Rio da Dúvida – The River of Doubt

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The River

“The mightiest river in the world is the Amazon.  It runs from west to east, from the sunset to the sunrise, from the Andes to the Atlantic. The main stream flows almost along the equator, while the basin which contains the affluents extends many degrees north and south of the equator.”

Theodore Roosevelt, Through the Brazilian Wilderness

The New Year is a beginning.  And when there is a beginning, there seems to be an undercurrent of promised adventures.  Humanity has always been fascinated by the unknown, the thrill of discovery, and the prospect for advancement.  What is less understood is the concept of risk.  Where there is the opportunity for reward, there is always a likelihood of some form of peril.

This River flowed northward toward the equator, but whither it would go, whether it would turn one way or another, the length of its course, where it would come out, the character of the stream itself, and the character of the dwellers along its banks – all these things were yet to be discovered.”

Theodore Roosevelt, Through the Brazilian Wilderness

Theodore “T.R.” Roosevelt, Jr. was a man of action and adventure.  His high-spirited personality and robust appearance belied his sickly childhood clouded by the presence of asthma. Courage and determination pushed him forward, despite losing his first wife and mother on the same day, February 14, 1884.   At 42, he became the youngest President of the United States and the first of three sitting presidents to win the Nobel Peace Prize.   His terms in office were eventful:  The acquisition of the Panama Canal Rights (1904); the Russo-Japanese War (1904 – 1905), the San Francisco earthquake (1906) and the Panic of 1907 where the New York Stock Exchange fell almost 50% from its peak the previous year.  Yet Theodore Roosevelt’s most dramatic adventure was 1913 – 1914 when he teamed up with Cândido Rondon, Brazil’s most famous explorer to follow the River of Doubt, an uncharted tributary of the Amazon, one of the most dangerous and treacherous rivers in the world.  Confident at the outset, the hardships, losses and sickness challenged their resolve. Surviving became a daily goal.

The expedition changed the map of the western hemisphere and the name of the river: Roosevelt River.   In his letter of May 1, 1914 to His Excellency the Minister of Foreign Affairs, Rio de Janeiro, Theodore Roosevelt wrote “My dear Sir, I thank you from my heart for the chance to take part in this great work of exploration.”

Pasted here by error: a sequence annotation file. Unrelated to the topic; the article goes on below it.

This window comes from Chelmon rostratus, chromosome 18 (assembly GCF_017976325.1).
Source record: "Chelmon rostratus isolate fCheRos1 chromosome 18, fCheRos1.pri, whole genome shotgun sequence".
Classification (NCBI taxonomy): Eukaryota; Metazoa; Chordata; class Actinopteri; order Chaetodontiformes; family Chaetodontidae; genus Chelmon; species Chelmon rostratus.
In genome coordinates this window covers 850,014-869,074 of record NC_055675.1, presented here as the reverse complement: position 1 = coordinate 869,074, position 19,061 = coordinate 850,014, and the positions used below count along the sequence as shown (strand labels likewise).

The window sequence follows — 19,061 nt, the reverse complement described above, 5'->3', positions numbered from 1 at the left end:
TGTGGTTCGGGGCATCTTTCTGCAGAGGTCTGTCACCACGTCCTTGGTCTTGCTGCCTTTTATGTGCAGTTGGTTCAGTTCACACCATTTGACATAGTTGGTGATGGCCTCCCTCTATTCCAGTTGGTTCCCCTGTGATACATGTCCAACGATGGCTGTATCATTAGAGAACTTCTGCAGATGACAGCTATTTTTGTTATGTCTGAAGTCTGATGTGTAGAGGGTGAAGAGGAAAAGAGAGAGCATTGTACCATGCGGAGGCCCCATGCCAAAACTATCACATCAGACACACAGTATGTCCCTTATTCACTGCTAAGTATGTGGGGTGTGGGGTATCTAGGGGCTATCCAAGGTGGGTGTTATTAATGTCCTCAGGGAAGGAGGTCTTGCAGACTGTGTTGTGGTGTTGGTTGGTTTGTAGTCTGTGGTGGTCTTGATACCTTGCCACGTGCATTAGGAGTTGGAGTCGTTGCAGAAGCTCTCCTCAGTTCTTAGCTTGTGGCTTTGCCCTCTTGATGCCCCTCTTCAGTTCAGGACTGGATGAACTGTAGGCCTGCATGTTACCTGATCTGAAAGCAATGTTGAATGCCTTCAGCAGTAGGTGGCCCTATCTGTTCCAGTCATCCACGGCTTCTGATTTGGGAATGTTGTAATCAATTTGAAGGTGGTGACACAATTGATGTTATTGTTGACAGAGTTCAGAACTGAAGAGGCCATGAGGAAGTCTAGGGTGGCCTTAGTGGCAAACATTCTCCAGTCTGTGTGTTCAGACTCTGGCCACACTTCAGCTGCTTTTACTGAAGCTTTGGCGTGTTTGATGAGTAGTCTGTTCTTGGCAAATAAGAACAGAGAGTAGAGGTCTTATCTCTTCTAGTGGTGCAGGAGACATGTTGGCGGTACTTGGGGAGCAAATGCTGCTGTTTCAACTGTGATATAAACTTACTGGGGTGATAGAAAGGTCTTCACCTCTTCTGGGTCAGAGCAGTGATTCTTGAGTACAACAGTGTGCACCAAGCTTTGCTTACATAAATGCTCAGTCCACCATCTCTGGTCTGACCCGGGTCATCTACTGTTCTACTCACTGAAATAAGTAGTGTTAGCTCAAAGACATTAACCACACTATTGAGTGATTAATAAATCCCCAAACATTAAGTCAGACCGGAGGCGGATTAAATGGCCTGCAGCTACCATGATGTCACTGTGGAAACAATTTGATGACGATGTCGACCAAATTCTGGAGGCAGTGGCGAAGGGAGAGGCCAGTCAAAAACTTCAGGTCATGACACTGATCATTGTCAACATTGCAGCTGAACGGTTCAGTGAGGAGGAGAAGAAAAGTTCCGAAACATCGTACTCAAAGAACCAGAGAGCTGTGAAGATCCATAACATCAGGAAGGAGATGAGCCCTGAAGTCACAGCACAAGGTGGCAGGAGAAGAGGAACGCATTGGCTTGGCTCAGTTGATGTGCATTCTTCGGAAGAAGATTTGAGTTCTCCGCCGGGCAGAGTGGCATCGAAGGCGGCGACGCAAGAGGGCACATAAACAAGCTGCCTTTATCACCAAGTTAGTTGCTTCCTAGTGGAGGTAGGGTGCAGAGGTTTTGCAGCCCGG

Once an adventure starts, there is no telling where it will lead.  As we head into a New Year, may we be open to new ideas and possibilities, to seek the greater good, and to strive with great enthusiasm.

The Man in the Arena

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The Olympics

A dialogue on courage would be incomplete without Teddy Roosevelt’s “The Man in the Arena.”  On April 23, 1910, Teddy Roosevelt gave a speech entitled, “Citizenship in a Republic,” at the Sorbonne, Paris. Thirty-five pages long, the unforgettable passage is found on the seventh page.

Many years later, Nelson Mandela gave a copy of this speech to François Pienaar, captain of the South African rugby team, before the start of the 1995 Rugby World Cup. (As a point of interest, in the film based on those events, the poem Invictus is used instead.)

“It is not the critic who counts; not the man who points out how the strong man stumbles, or where the doer of deeds could have done them better. The credit belongs to the man who is actually in the arena, whose face is marred by dust and sweat and blood; who strives valiantly; who errs, who comes short again and again, because there is no effort without error and shortcoming; but who does actually strive to do the deeds; who knows great enthusiasms, the great devotions; who spends himself in a worthy cause; who at the best knows in the end the triumph of high achievement, and who at the worst, if he fails, at least fails while daring greatly, so that his place shall never be with those cold and timid souls who neither know victory nor defeat.”

Teddy Roosevelt

26Th President of the United States

Good & Great

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A good day is being with people who enjoy intellectual conversation.  A great day is being with people who care for each other.

 

“Nobody cares how much you know, until they know how much you care.”
Theodore Roosevelt